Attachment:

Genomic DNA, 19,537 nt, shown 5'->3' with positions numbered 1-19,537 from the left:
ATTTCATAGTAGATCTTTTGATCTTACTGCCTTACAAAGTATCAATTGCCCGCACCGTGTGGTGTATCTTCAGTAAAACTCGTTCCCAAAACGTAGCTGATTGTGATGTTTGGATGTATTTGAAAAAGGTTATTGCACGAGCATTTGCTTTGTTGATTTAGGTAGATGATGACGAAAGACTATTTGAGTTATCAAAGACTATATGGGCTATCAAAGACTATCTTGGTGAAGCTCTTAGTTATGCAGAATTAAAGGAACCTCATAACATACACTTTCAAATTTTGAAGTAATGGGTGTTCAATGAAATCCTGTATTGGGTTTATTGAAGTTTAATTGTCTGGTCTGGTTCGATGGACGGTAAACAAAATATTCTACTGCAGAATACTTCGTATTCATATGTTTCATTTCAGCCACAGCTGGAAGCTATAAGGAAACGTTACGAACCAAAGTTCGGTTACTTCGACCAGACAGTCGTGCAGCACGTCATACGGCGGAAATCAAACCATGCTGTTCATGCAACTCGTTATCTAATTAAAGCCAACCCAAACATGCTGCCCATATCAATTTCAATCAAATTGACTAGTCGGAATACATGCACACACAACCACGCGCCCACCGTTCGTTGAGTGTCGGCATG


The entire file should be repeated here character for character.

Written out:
Genomic DNA, 19,537 nt, shown 5'->3' with positions numbered 1-19,537 from the left:
ATTTCATAGTAGATCTTTTGATCTTACTGCCTTACAAAGTATCAATTGCCCGCACCGTGTGGTGTATCTTCAGTAAAACTCGTTCCCAAAACGTAGCTGATTGTGATGTTTGGATGTATTTGAAAAAGGTTATTGCACGAGCATTTGCTTTGTTGATTTAGGTAGATGATGACGAAAGACTATTTGAGTTATCAAAGACTATATGGGCTATCAAAGACTATCTTGGTGAAGCTCTTAGTTATGCAGAATTAAAGGAACCTCATAACATACACTTTCAAATTTTGAAGTAATGGGTGTTCAATGAAATCCTGTATTGGGTTTATTGAAGTTTAATTGTCTGGTCTGGTTCGATGGACGGTAAACAAAATATTCTACTGCAGAATACTTCGTATTCATATGTTTCATTTCAGCCACAGCTGGAAGCTATAAGGAAACGTTACGAACCAAAGTTCGGTTACTTCGACCAGACAGTCGTGCAGCACGTCATACGGCGGAAATCAAACCATGCTGTTCATGCAACTCGTTATCTAATTAAAGCCAACCCAAACATGCTGCCCATATCAATTTCAATCAAATTGACTAGTCGGAATACATGCACACACAACCACGCGCCCACCGTTCGTTGAGTGTCGGCATG